Want a BETTER RELATIONSHIP? Then, you can start by doing these FOUR THINGS.
Almost everyone I know wants a better relationship with SOMEONE.
Usually, it’s a spouse or significant other, but many of us ALSO want better relationships with their direct reports, boss, or peers. At home, we often want better relationships with our parents, our kids, or friends.
These 4 PRACTICES work to build better relationships with ANYONE.
1) Think of (and use) LOVE as a VERB. Not as a noun.
2) Regularly ask (and talk) about FEELINGS.
3) When you screw up, apologize authentically and genuinely.
4) Recognize and respect the other person wasn’t brought up like YOU WERE.
Some additional context on each:
1) Love as a verb.
Don’t wait for love to come to you. Don’t wait for others to do things that MAKE you feel love. CHOOSE love. Act lovingly. When we SHOW others love, it’s amazing how much more we’ll simply FEEL the emotion of love. Love is something we choose to create, feel, and show- just like happiness. It’s not something to be “found”.
2) Discuss Feelings.
So often, when there’s a difference of opinion, we forget to both ask AND share how people FEEL about. Saying: “I feel alone, betrayed, hurt, angry, disappointed, frustrated, surprised because of X” is much different than saying: “I don’t like it when you do X”.
Talking about our feelings is like emotional oxygen and psychological air for most of us. When we get to talk about our feelings, we often feel seen, heard, valued, and appreciated. Don’t forget to both ASK about how others feel and ALSO share and volunteer your OWN feelings. Once feelings are on the table, it’s amazing how quickly we can move towards solutions.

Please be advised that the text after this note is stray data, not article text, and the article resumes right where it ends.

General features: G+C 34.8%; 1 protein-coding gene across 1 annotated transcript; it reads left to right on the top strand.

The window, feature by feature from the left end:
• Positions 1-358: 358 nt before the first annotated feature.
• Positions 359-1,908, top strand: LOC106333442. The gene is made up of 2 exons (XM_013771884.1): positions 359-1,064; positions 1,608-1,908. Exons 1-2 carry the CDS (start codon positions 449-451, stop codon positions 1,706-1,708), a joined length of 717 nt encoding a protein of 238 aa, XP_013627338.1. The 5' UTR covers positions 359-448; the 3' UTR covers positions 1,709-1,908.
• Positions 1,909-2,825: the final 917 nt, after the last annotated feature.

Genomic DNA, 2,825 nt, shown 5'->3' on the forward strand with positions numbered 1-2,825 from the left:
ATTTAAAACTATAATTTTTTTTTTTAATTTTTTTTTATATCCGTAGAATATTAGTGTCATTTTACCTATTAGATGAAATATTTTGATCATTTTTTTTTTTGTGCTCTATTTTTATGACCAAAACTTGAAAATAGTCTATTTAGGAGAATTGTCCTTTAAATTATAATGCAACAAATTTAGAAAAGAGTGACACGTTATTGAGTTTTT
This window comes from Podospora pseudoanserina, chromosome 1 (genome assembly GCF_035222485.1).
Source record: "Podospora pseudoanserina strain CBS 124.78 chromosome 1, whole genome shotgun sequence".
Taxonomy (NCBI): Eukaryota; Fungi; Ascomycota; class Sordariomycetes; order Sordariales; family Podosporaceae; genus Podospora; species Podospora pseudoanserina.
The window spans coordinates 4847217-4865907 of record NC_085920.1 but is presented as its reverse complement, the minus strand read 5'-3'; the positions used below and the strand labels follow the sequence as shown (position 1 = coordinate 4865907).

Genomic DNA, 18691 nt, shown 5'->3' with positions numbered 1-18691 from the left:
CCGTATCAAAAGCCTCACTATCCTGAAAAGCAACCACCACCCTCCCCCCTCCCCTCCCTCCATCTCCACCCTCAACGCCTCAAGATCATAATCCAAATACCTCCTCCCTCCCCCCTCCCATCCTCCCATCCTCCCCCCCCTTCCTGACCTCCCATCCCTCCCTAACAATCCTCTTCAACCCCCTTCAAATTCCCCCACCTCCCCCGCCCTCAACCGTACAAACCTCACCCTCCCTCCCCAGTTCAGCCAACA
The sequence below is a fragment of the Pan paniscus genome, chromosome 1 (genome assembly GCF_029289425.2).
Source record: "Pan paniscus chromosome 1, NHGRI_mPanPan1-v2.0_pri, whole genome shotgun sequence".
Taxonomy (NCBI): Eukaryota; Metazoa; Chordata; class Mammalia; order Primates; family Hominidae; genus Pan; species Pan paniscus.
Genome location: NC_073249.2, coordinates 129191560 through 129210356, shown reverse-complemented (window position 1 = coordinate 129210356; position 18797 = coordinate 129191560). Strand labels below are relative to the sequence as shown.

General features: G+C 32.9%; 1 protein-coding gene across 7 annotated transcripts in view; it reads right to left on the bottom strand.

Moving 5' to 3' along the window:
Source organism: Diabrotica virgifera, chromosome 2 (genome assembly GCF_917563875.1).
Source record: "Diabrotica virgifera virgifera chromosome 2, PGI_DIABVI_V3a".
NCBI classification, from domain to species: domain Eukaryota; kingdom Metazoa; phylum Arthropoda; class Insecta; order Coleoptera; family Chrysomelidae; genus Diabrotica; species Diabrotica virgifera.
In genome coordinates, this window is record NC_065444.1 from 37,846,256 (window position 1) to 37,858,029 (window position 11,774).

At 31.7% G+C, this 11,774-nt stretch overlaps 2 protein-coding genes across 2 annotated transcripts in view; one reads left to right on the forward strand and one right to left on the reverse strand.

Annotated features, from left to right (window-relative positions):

3) Apologize authentically.
We are human. We all make mistakes. When you do, apologize. Get specific. Don’t just say: “I’m sorry for what happened Saturday night.” Instead, let others know you are truly sorry for EXACTLY what happened by STATING it OUT LOUD. Also, take the time to (once again) state how you imagine (or know) the other person FELT. Acknowledge how your behavior affected them. Finally, make a point to COMMIT to CHANGE. Talk about what you’ll do to ensure that the same thing won’t happen again.
4) Recognize you were raised differently.
All too often, people say things like: “She shouldn’t have done this. I would NEVER do that.” We tend to think that OUR way is the ONLY way- or the RIGHT way. Don’t fall into this trap. Beliefs, values and paradigms are NOT universal. Remember that the person you’re interacting with probably learned different social norms than you did when you were growing up. Take the time to ask questions and learn about WHY someone does what they do.
Then, respectfully talk through your way of doing it (and, YOUR why, too). The best relationships are ones where two people or a group decide TOGETHER, as a team, what the established norms and rules for this relationship should be.